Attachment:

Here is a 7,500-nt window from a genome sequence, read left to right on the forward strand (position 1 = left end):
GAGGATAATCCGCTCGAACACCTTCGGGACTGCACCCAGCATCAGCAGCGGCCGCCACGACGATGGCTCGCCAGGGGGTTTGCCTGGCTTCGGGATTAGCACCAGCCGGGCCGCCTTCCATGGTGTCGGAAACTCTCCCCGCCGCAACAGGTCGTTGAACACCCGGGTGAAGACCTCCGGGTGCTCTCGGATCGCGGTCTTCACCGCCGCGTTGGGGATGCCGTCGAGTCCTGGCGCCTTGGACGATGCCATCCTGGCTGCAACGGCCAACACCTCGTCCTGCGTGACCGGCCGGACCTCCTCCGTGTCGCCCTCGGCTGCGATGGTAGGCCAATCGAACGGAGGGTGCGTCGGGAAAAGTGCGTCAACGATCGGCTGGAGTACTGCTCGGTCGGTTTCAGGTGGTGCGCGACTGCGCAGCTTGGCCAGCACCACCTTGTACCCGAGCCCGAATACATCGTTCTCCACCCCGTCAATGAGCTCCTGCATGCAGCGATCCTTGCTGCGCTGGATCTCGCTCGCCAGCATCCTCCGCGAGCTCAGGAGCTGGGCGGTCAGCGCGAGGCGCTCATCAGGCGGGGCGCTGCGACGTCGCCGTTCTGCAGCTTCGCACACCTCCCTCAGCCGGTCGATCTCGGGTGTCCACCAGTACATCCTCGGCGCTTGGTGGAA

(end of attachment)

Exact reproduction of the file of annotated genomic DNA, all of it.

Here is a 7,500-nt window from a genome sequence, read left to right on the forward strand (position 1 = left end):
GAGGATAATCCGCTCGAACACCTTCGGGACTGCACCCAGCATCAGCAGCGGCCGCCACGACGATGGCTCGCCAGGGGGTTTGCCTGGCTTCGGGATTAGCACCAGCCGGGCCGCCTTCCATGGTGTCGGAAACTCTCCCCGCCGCAACAGGTCGTTGAACACCCGGGTGAAGACCTCCGGGTGCTCTCGGATCGCGGTCTTCACCGCCGCGTTGGGGATGCCGTCGAGTCCTGGCGCCTTGGACGATGCCATCCTGGCTGCAACGGCCAACACCTCGTCCTGCGTGACCGGCCGGACCTCCTCCGTGTCGCCCTCGGCTGCGATGGTAGGCCAATCGAACGGAGGGTGCGTCGGGAAAAGTGCGTCAACGATCGGCTGGAGTACTGCTCGGTCGGTTTCAGGTGGTGCGCGACTGCGCAGCTTGGCCAGCACCACCTTGTACCCGAGCCCGAATACATCGTTCTCCACCCCGTCAATGAGCTCCTGCATGCAGCGATCCTTGCTGCGCTGGATCTCGCTCGCCAGCATCCTCCGCGAGCTCAGGAGCTGGGCGGTCAGCGCGAGGCGCTCATCAGGCGGGGCGCTGCGACGTCGCCGTTCTGCAGCTTCGCACACCTCCCTCAGCCGGTCGATCTCGGGTGTCCACCAGTACATCCTCGGCGCTTGGTGGAA